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Q: My students have read books but forgot to submit their review at the end of the book so the scoreboard does not show the time spent on the book. Will my class be penalized?

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A: No! Not at all! We understand that not all students have the same level of fluency with Literatout digital books. Some have been using the platform for a while and for others this is brand new. For this reason, we will take into account all the buttons appearing in your dashboard, regardless of whether the time has been taken into account or not. If a button appears, we consider that the student has read the book. The important thing will be that the pupils have read at least 21 times. We still recommend that you remind students to complete their assessment to encourage them to read the entire books and spend between 5 and 15 minutes with each book.

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Q: My students are good at reading. They read 20 to 40 minutes a day and can read all the titles available on the platform very quickly so that we will quickly run out of books. What to do?

A: Here are some ideas for reinvesting and making the most of the readings:

1- Invite the students to read to younger ones; your class can pair up with a class of little ones and read books to them. If necessary, your students can practice by reading the album one or more times before meeting their reading partners. This will count for the contest and in addition, your students help make children love reading.

2- Offer a reader's theater to your students. They must then reread certain passages from the books they have read several times and make a little sketch of it. At the same time, this allows you to work on oral communication.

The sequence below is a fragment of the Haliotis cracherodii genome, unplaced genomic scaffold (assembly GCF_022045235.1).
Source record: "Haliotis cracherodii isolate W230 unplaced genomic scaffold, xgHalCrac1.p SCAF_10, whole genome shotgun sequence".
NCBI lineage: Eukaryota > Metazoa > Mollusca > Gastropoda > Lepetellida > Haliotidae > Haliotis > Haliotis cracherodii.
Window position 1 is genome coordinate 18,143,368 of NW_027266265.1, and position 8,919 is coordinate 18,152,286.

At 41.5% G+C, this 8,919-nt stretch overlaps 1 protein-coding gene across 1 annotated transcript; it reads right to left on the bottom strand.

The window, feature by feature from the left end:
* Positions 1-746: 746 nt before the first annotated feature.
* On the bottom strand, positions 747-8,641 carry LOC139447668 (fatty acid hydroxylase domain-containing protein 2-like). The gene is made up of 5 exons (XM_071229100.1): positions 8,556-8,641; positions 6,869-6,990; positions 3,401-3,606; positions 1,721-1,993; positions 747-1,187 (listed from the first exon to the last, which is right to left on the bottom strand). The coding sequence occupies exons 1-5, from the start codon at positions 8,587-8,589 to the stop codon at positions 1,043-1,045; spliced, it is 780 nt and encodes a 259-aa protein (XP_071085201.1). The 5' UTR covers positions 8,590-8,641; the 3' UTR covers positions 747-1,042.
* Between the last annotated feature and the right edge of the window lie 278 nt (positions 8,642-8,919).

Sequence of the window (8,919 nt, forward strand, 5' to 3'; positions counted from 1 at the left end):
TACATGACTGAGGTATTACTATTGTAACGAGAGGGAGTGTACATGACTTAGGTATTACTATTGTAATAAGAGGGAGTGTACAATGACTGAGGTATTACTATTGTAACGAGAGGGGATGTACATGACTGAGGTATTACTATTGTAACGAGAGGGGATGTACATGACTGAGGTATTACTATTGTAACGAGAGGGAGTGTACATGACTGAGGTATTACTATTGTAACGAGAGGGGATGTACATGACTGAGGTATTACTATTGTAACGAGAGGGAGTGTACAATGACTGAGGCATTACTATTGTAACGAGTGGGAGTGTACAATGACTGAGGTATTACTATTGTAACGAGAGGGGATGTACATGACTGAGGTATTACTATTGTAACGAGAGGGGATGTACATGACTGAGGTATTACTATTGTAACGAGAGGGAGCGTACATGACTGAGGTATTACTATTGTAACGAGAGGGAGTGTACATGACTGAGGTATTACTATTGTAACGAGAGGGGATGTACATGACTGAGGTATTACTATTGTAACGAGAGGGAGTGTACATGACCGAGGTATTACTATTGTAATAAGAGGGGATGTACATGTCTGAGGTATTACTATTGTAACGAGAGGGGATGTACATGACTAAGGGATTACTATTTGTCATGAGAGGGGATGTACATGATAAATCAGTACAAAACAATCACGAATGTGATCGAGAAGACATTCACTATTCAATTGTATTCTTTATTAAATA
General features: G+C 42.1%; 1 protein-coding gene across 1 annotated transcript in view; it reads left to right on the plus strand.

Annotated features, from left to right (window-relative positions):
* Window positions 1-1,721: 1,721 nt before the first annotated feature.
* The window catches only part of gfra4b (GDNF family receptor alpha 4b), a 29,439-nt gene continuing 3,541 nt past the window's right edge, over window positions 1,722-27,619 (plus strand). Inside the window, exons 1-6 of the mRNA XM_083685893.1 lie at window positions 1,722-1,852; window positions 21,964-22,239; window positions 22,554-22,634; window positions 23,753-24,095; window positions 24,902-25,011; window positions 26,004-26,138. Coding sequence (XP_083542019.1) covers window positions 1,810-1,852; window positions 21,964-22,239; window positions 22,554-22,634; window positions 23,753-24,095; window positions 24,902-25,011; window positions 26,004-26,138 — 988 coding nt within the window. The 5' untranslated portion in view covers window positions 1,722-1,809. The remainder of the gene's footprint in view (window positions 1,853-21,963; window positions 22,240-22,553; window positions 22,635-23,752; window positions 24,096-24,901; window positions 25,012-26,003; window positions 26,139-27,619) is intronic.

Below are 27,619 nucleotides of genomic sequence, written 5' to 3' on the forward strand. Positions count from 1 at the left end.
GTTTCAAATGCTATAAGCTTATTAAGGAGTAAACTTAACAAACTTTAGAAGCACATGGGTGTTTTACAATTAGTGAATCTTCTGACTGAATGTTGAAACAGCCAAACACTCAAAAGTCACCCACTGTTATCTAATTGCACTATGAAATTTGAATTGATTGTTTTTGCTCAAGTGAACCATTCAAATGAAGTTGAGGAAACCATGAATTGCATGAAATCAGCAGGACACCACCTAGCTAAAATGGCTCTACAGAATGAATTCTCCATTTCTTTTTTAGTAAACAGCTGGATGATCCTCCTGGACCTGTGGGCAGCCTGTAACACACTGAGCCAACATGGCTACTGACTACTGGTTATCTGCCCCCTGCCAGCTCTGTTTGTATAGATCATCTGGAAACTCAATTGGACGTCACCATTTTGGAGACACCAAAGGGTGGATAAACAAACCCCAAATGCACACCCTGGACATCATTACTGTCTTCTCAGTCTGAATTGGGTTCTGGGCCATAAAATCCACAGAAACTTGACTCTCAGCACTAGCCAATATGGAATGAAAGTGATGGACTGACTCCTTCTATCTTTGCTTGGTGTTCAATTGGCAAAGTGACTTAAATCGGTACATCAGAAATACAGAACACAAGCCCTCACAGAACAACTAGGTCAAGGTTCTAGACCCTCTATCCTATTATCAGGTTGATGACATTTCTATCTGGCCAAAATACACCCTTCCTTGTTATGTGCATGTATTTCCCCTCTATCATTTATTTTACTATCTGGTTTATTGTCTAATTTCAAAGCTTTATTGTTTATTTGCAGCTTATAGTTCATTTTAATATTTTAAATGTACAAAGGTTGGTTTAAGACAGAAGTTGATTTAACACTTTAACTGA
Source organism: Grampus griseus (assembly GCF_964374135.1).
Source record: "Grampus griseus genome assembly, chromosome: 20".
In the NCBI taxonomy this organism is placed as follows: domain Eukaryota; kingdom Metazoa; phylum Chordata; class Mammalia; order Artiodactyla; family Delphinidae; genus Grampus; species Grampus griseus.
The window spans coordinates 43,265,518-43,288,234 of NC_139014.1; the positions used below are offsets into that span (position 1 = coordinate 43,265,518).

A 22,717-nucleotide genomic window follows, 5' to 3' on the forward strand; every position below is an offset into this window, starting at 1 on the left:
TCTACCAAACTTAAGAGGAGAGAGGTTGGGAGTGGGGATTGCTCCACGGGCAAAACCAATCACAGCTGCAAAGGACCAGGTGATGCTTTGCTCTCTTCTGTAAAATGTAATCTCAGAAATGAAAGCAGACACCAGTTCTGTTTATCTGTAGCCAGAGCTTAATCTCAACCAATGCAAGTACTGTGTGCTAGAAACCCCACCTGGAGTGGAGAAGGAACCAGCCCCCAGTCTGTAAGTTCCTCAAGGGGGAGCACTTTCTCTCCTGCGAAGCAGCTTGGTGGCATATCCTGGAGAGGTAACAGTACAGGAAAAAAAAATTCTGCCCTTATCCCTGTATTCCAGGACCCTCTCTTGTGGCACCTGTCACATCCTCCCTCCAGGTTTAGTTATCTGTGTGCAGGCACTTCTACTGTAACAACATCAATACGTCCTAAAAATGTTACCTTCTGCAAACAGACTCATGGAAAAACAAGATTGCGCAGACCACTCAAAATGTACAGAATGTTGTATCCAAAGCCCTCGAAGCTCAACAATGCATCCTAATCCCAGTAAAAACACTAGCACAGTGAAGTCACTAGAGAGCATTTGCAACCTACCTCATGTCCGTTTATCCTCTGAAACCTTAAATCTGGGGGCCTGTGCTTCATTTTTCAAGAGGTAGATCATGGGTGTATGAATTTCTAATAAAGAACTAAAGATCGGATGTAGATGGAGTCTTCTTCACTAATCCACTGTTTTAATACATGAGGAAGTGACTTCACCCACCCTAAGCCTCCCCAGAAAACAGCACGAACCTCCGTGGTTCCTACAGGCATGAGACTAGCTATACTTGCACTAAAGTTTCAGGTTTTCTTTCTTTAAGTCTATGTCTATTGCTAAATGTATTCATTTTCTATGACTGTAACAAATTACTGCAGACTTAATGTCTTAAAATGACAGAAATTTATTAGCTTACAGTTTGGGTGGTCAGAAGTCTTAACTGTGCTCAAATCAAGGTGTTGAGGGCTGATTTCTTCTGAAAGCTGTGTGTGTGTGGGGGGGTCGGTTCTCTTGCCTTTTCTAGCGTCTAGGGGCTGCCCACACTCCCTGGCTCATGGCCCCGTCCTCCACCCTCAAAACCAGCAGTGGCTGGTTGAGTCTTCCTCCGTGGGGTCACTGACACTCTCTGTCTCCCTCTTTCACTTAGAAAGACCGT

3- Suggest that your pupils do a serial reading to another class or to classmates: the pupils therefore read aloud, 5 to 15 minutes a day, a little novel or an illustrated mini-novel, which they they will have read beforehand to know the story well.

4- Organize reading circles: each student chooses one or more passages from a book read beforehand. The pupils meet in a reading circle. They read and discuss the chosen passage (s), explaining, for example, why they liked that passage, what they thought about the actions of the characters in that passage, what they noticed about the style of the passage. the author, etc.

5- The preceding ideas can also be applied at home: for example, the pupil can read to a younger brother or sister, he can do a serial reading to his family, even a reader's theater with a parent or sibling.

Q: I registered for the contest and, in the registration form, I indicated that I was not a subscriber and that I would like to receive a free account for the duration of the contest. How is it that I still have not received my login details to access my account?

A: Everyone who filled out the contest registration form received their login details by email to access their free account. If you believe you have not received this email, please check your spam box.

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Q: How can I customize or modify the profiles of my student accounts?

A: Click here to find out how.

Q: How can I add students to a group?

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A: Click here to find out how.

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Q: How can I add activities and eBooks to a group?

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A: Click here to find out how.

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For more answers to your questions, see our Frequently Asked Questions section.